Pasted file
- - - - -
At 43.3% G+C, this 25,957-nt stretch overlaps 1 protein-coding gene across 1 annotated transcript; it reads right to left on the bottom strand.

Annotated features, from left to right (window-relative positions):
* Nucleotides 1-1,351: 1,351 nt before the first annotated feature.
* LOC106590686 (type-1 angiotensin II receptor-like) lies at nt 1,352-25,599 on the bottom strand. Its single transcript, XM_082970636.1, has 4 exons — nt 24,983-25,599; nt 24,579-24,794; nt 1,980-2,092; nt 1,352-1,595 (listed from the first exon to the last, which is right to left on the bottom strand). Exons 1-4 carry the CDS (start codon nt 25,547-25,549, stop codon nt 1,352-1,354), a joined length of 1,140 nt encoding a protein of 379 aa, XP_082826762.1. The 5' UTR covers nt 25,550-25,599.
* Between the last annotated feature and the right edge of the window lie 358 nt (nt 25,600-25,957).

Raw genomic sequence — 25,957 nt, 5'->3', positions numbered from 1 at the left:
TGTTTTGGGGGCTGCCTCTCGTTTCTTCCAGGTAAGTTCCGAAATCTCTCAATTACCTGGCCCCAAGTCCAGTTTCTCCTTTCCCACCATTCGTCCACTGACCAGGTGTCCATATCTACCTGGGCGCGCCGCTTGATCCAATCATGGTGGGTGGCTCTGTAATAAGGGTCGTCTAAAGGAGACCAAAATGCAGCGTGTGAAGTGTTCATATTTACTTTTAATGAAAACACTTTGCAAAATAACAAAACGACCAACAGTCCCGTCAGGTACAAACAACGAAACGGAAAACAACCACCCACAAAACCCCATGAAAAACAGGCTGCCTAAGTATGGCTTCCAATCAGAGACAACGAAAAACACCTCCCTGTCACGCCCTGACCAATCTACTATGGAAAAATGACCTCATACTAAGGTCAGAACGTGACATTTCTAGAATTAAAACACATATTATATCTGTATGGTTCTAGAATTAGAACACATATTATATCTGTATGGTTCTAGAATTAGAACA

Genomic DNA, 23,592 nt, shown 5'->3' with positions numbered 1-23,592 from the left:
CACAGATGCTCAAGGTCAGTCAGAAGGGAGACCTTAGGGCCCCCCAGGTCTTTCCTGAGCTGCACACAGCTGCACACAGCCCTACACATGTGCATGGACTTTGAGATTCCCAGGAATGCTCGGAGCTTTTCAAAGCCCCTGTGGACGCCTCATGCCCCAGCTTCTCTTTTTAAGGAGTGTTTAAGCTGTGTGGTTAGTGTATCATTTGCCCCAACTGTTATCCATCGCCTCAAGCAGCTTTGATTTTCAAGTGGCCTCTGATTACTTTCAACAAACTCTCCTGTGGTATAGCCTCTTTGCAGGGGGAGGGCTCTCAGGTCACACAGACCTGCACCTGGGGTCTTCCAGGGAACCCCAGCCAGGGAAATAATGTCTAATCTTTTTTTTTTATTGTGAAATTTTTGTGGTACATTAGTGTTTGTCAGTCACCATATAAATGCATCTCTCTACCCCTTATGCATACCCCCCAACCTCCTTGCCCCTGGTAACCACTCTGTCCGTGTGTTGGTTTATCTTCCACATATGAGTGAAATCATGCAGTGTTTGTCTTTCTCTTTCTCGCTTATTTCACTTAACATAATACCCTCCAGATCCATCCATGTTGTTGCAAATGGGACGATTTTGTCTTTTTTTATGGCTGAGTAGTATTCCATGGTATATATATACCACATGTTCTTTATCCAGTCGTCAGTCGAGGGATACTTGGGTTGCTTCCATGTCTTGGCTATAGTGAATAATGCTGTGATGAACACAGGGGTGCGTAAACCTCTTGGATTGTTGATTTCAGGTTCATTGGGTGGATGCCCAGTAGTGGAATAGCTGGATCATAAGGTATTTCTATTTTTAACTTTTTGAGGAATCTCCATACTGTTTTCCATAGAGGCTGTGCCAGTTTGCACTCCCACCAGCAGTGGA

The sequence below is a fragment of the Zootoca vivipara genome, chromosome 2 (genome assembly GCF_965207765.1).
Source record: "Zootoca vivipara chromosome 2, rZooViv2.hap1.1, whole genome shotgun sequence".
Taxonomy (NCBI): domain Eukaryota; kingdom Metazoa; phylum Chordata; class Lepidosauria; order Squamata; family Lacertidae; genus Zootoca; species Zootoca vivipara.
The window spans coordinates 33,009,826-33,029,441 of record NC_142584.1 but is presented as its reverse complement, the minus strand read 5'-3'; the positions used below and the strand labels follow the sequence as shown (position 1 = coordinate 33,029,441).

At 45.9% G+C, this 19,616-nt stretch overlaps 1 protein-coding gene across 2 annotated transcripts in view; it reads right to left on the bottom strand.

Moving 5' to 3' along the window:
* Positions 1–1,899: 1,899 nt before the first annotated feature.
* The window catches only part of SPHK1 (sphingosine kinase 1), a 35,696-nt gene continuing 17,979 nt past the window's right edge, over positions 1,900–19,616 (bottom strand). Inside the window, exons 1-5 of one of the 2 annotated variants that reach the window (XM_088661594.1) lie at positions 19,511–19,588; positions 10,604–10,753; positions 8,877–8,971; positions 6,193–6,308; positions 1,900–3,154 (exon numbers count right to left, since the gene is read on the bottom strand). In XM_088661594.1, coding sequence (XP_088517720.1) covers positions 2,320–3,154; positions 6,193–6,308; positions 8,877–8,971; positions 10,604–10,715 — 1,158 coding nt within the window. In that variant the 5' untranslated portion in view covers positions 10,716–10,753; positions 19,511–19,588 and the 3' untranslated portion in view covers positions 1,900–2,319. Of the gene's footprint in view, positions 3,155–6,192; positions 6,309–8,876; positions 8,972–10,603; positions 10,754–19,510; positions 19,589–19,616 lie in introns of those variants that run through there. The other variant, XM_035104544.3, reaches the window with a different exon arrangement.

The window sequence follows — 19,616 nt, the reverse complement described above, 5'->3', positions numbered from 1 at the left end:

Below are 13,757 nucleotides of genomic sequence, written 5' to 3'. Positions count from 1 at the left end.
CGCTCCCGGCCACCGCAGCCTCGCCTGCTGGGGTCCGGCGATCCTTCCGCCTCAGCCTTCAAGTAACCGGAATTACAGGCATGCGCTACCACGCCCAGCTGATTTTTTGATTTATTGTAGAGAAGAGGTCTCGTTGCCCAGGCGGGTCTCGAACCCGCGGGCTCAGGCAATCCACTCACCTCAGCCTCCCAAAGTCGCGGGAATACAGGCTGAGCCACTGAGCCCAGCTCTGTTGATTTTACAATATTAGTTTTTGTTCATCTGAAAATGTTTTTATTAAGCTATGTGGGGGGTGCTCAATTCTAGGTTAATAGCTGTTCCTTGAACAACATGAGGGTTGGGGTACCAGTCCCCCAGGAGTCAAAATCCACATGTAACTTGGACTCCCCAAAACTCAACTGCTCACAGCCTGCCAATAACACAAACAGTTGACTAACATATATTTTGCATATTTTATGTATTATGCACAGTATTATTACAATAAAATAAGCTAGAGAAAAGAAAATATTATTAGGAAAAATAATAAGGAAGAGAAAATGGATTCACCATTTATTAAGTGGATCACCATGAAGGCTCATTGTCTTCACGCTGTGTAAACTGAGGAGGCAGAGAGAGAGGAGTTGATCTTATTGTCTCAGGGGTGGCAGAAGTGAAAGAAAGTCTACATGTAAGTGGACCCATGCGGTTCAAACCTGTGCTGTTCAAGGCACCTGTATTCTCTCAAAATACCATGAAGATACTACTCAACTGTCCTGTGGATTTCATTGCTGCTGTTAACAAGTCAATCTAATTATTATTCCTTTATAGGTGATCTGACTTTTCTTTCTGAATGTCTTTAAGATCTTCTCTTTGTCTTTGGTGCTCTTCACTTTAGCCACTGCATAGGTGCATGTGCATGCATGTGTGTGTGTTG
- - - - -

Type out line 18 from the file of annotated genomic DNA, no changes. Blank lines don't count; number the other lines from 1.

The window sequence follows — 19,616 nt, the reverse complement described above, 5'->3', positions numbered from 1 at the left end: